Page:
David Tollen is the author of The Tech Contracts Handbook, the American Bar Association`s best-selling guide to computer agreements. He is a lawyer, expert and founder of Sycamore Legal, P.C., an information, IP and data protection firm in San Francisco. His practice focuses on software licenses, cloud computing agreements and other computer transactions. David is also a professor at the U.C. Berkeley Law School. After all, he is the founder of the Tech Contracts Academy and our head coach. This agreement regulates the provision of software and service (SaaS) to customers via the Internet. On the other hand, in the case of a SaaS agreement, the customer does not put software on a computer – or copy it at all. The software is on the manufacturer`s computers, and the customer simply accesses it. Without copies, copyright plays no role in the engagement of services, so the client does not need a copyright license. A simple authorization is required: “For the duration of the agreement, the customer can access and use the system.” (You`ll find more examples of languages in The Tech Contracts Handbook Chap.
I.E.1 as well as in the examples in our clause archive.) Traditionally, vendors grant customers a subscription rather than a software license. For the duration of the subscription, the customer is entitled to: this saaS as-a-service software agreement (the “SaaS agreement”) is concluded and, as of date, the TOMIA license or part of it to the customer, from and between Telarix Inc., a Delaware company headquartered in 1950 Old Gallows Rd 800, Vienna, VA 22182 USA or one of its related companies (“TOMIA”) or the proposal presented in the applicable proposal that refers to this agreement SaaS (“customer”), is provided. The obligation in principle of the supplier under the agreement is to make its software available to the customer as a service on the internet. A license to use this software is granted to the customer, subject to a series of restrictions and prohibitions that can be optimized on a case-by-case basis. The confusion stems from the role of “software” in software-as-a-service. You can cut this confusion by asking what the client is going to do with the software. If the customer puts a copy on a computer — if it is local software — they need a license. Copyright gives the owner of the software a monopoly on the right to copy it, so the customer needs a copyright license to make copies. The rule is the same if the customer owns the computer that receives the copy or uses computers provided by the data center manufacturer. (In fact, copyright has some confusing rules about whether the user actually needs a license to store a single copy on a single computer, but that`s not important here.) Of course, your deal can include both SaaS software and on-premise software.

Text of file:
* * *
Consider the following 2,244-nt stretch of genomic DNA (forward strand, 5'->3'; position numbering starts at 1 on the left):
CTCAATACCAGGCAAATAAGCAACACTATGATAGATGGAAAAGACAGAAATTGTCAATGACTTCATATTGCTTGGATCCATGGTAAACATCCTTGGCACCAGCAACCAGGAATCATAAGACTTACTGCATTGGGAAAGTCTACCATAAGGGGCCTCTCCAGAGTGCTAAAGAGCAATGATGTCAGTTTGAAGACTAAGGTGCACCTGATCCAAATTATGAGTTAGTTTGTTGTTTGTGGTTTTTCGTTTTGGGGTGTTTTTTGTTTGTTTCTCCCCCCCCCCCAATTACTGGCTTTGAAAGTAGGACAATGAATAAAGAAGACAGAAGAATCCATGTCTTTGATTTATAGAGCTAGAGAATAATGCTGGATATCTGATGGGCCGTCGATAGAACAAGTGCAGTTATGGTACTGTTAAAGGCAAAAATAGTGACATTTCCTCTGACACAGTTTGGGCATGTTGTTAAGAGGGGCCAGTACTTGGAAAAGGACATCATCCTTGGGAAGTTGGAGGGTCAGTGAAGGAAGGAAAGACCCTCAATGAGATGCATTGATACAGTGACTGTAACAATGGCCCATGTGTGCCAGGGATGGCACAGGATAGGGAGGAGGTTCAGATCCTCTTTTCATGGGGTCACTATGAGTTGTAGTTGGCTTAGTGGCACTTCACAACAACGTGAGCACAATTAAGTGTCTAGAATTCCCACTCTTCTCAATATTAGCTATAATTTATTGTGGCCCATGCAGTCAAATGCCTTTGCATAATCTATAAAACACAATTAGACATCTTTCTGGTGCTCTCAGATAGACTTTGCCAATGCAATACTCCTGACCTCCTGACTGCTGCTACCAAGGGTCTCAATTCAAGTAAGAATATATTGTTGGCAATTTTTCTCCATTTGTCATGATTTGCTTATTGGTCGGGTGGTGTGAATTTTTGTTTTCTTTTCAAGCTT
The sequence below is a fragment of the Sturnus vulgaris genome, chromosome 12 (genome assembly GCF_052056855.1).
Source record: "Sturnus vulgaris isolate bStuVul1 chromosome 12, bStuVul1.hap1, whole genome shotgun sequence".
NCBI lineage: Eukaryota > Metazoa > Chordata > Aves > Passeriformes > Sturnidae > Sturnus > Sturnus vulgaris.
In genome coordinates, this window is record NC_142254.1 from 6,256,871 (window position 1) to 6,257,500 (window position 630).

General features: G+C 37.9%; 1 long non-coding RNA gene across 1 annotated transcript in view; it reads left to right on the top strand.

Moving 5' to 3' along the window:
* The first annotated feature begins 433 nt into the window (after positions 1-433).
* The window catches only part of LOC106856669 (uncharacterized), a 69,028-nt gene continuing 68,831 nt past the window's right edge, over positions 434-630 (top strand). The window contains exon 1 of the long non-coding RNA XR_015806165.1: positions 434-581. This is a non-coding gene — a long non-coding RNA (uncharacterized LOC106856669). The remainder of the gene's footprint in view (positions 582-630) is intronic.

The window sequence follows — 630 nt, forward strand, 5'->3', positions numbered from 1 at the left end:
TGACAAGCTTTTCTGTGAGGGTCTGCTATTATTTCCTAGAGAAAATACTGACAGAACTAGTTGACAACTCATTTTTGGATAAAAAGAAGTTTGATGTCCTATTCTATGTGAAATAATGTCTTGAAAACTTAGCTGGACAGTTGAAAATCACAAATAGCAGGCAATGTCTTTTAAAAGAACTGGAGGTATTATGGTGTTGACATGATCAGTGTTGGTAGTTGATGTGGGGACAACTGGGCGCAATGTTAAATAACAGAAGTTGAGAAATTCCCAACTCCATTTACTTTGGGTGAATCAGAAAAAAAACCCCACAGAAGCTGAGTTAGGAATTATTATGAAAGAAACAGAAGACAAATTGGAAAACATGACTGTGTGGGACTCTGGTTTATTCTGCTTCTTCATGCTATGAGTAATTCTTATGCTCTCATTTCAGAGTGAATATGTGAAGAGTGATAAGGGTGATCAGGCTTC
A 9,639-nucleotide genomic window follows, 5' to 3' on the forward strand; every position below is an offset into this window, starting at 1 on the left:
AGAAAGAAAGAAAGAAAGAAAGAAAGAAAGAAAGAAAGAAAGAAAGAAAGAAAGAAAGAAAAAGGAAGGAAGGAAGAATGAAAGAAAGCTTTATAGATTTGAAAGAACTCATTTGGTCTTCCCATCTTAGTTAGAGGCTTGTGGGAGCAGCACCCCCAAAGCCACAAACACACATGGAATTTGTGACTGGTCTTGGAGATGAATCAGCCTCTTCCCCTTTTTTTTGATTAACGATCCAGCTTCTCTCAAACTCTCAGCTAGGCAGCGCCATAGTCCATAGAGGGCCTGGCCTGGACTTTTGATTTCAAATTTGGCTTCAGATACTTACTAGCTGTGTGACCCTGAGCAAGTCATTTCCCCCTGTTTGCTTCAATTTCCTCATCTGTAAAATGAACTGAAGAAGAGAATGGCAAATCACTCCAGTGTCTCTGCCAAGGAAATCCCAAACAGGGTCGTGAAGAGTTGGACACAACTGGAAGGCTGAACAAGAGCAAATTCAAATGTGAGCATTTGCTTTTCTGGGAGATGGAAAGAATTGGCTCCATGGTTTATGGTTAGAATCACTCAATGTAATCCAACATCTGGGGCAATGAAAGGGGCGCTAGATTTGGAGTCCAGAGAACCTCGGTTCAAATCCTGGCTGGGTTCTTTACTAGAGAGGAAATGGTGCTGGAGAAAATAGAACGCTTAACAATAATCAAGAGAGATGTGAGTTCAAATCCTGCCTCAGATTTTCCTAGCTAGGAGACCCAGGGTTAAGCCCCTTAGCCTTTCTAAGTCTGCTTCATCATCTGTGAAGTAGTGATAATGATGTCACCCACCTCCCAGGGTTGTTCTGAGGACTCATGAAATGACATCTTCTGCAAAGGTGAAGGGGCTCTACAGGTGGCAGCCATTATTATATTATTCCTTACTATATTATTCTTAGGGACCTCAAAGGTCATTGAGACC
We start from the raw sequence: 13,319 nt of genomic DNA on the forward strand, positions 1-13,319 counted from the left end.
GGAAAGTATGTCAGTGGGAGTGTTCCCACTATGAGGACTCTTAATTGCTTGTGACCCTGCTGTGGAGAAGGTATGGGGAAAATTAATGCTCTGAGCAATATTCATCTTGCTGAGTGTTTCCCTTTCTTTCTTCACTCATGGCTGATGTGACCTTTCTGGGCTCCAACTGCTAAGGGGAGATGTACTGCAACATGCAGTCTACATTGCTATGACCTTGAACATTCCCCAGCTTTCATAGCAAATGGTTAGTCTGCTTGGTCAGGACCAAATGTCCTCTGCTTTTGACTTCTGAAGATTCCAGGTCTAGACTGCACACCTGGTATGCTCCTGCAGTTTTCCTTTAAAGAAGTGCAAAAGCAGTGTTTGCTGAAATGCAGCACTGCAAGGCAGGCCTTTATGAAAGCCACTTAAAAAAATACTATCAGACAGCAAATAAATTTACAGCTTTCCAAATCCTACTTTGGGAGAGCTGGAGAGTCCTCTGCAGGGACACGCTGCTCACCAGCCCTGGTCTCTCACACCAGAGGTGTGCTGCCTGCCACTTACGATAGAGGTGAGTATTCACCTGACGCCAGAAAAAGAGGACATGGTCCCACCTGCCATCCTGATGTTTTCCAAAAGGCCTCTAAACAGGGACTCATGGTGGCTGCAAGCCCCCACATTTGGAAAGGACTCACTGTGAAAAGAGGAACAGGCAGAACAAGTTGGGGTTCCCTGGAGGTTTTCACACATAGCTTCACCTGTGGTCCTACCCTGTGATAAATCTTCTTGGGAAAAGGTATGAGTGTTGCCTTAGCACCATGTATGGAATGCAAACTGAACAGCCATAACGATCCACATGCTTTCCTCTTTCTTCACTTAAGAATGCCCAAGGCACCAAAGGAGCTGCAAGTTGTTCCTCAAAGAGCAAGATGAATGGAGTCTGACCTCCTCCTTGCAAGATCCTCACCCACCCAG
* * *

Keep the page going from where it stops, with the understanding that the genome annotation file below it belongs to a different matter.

A SaaS provider can offer its main online offering, but also provide an app for customers` computers – something that helps these computers talk to the online service. Don`t get confused. What you need is a software license for this installed application that is included in the broader SaaS subscription contract. The license only corrects the installed application, not the SaaS system on the manufacturer`s computers.